Saturday, August 27, 2011

We had a nice, quiet, sunny breakfast on the hill where we camped that overlooked the bay this morning. Contrary to the middle of the night where I was sure our tent was going to blow away, it was actually a calm morning! (In the middle of the night, I actually had to get out of the tent to re-peg ropes and things in order to not blow away!!  ) As well, during the night, I got up to go look at the stars, which were fantastic – there was also the faintest hint of the northern lights as well!

We drove today…and drove…and drove…until we arrived in a little harbour town called Seydisfjordur where the ferry from Denmark docks once weekly. The town is supposed to be full of Scandinavian character as the little houses were shipped from Norway in ready-made kits back in the day. The town only has 700 inhabitants and most are involved in fishing in some way. The town was founded in 1830 and was one of the largest and wealthiest settlements in the East of Iceland. It was a cute visit. We also saw a nice waterfall as we were driving down the mountain, where we stopped to have lunch.

More driving brought us to Dettifoss. This waterfall is Europe’s largest waterfall and has approximately 500 cubic meters of water spill over the edge every second! The river, Jokulsa a Fjollum is the second longest river in Iceland and is definitely big and powerful looking! I wouldn’t want to fall in, that’s for sure. The waterfall, itself was pretty spectacular. A lot of water and power. Unfortunately, it was a tad cloudy, so no rainbow was spotted from all of the mist, but as we left, there was a rainbow in the field!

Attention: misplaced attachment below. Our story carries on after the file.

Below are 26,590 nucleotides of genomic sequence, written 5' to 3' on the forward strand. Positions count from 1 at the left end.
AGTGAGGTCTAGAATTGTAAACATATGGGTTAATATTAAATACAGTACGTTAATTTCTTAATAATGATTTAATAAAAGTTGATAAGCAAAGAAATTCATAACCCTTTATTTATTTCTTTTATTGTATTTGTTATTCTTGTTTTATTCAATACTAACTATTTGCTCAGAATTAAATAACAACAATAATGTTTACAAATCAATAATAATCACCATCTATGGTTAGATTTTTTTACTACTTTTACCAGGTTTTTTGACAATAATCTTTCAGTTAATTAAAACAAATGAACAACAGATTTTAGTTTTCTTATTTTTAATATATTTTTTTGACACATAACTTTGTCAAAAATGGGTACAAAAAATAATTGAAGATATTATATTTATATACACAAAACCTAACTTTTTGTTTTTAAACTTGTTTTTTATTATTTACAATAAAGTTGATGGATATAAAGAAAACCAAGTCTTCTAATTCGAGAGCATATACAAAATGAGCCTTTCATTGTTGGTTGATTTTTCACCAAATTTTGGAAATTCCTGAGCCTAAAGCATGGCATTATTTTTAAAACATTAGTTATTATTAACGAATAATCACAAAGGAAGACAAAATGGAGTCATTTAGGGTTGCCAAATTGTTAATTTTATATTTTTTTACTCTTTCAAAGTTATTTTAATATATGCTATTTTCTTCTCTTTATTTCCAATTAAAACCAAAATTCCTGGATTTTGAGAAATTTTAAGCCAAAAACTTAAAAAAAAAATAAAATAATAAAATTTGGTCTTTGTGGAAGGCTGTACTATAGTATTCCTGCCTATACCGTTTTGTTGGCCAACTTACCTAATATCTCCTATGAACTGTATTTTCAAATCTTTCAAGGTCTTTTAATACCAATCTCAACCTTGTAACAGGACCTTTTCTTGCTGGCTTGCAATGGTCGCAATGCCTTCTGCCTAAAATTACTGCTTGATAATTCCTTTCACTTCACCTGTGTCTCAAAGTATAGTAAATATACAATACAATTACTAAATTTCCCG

We then headed towards Lake Myvatn, which actually means “Midge Lake” and there were a few bugs out…but not too bad! We first saw “the fields of fire” where there is a whole field that is busy steaming away with hot pots and bubbling mud pools. There is a lot of sulphur here, and this area reeked of it! Actually, this area provided sulphur to Europe until the 19th century when other sources were found. We then visited Krafla, an “active” volcano! In 1973, the geothermal plant located here, is said to have caused a series of eruptions from their drilling into the ground. These eruptions are called the “Krafla-Fires” as the eruptions continued on for the next ten years! Now, there are steaming vents, hot water, and mud pools that visitors (like us!) can visit by walking through the area. Kind of cool to see relatively fresh lava!

We found a campsite right on the water, had a quick dinner, and then headed off to the Myvatn Nature Baths – basically the same idea as the Blue Lagoon in the South, except that these ones are actually supposed to be a better experience as there are far fewer people around and the views are superior! Made me happy! We stayed in the pool for a good two hours before we decided that sleep needed to happen as well.



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